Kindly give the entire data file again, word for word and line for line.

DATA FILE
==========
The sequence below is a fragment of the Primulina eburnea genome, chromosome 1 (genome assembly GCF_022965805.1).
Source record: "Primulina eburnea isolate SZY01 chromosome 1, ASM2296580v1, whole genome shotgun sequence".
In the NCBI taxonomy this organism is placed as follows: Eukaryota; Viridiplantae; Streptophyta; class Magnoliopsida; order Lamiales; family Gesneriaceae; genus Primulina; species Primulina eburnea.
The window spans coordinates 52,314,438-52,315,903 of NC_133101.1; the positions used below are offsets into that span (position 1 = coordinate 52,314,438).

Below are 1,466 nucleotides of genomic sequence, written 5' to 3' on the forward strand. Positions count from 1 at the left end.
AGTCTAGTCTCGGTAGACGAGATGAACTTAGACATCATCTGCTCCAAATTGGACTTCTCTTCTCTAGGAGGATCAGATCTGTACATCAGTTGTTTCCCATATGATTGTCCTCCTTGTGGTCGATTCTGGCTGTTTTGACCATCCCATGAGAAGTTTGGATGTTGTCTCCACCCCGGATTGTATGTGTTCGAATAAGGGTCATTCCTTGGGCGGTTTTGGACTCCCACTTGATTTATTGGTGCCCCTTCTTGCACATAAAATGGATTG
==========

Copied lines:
The sequence below is a fragment of the Primulina eburnea genome, chromosome 1 (genome assembly GCF_022965805.1).
Source record: "Primulina eburnea isolate SZY01 chromosome 1, ASM2296580v1, whole genome shotgun sequence".
In the NCBI taxonomy this organism is placed as follows: Eukaryota; Viridiplantae; Streptophyta; class Magnoliopsida; order Lamiales; family Gesneriaceae; genus Primulina; species Primulina eburnea.
The window spans coordinates 52,314,438-52,315,903 of NC_133101.1; the positions used below are offsets into that span (position 1 = coordinate 52,314,438).

Below are 1,466 nucleotides of genomic sequence, written 5' to 3' on the forward strand. Positions count from 1 at the left end.
AGTCTAGTCTCGGTAGACGAGATGAACTTAGACATCATCTGCTCCAAATTGGACTTCTCTTCTCTAGGAGGATCAGATCTGTACATCAGTTGTTTCCCATATGATTGTCCTCCTTGTGGTCGATTCTGGCTGTTTTGACCATCCCATGAGAAGTTTGGATGTTGTCTCCACCCCGGATTGTATGTGTTCGAATAAGGGTCATTCCTTGGGCGGTTTTGGACTCCCACTTGATTTATTGGTGCCCCTTCTTGCACATAAAATGGATTG